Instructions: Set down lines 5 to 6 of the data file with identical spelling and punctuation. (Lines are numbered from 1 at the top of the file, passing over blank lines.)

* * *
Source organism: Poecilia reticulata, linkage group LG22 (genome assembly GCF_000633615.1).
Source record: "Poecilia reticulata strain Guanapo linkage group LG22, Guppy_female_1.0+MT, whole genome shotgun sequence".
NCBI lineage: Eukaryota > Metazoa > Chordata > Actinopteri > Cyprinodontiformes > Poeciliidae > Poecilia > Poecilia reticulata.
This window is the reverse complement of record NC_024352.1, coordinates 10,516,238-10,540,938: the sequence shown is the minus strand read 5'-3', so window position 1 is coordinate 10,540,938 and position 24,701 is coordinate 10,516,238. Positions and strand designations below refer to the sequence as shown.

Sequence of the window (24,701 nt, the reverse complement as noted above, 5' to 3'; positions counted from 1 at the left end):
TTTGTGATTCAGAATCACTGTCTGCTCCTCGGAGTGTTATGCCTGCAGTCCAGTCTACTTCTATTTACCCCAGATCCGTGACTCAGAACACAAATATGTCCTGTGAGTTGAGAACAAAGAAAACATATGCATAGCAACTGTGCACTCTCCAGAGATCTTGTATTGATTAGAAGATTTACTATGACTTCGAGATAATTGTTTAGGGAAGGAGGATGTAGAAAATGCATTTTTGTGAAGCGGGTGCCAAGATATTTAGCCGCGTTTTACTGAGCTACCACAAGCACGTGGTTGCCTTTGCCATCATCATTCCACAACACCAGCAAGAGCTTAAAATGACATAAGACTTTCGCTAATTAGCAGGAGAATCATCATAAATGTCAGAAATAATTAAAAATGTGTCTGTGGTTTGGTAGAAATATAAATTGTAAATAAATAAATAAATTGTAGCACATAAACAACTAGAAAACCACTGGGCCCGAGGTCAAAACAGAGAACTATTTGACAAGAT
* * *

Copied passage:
Sequence of the window (24,701 nt, the reverse complement as noted above, 5' to 3'; positions counted from 1 at the left end):
TTTGTGATTCAGAATCACTGTCTGCTCCTCGGAGTGTTATGCCTGCAGTCCAGTCTACTTCTATTTACCCCAGATCCGTGACTCAGAACACAAATATGTCCTGTGAGTTGAGAACAAAGAAAACATATGCATAGCAACTGTGCACTCTCCAGAGATCTTGTATTGATTAGAAGATTTACTATGACTTCGAGATAATTGTTTAGGGAAGGAGGATGTAGAAAATGCATTTTTGTGAAGCGGGTGCCAAGATATTTAGCCGCGTTTTACTGAGCTACCACAAGCACGTGGTTGCCTTTGCCATCATCATTCCACAACACCAGCAAGAGCTTAAAATGACATAAGACTTTCGCTAATTAGCAGGAGAATCATCATAAATGTCAGAAATAATTAAAAATGTGTCTGTGGTTTGGTAGAAATATAAATTGTAAATAAATAAATAAATTGTAGCACATAAACAACTAGAAAACCACTGGGCCCGAGGTCAAAACAGAGAACTATTTGACAAGAT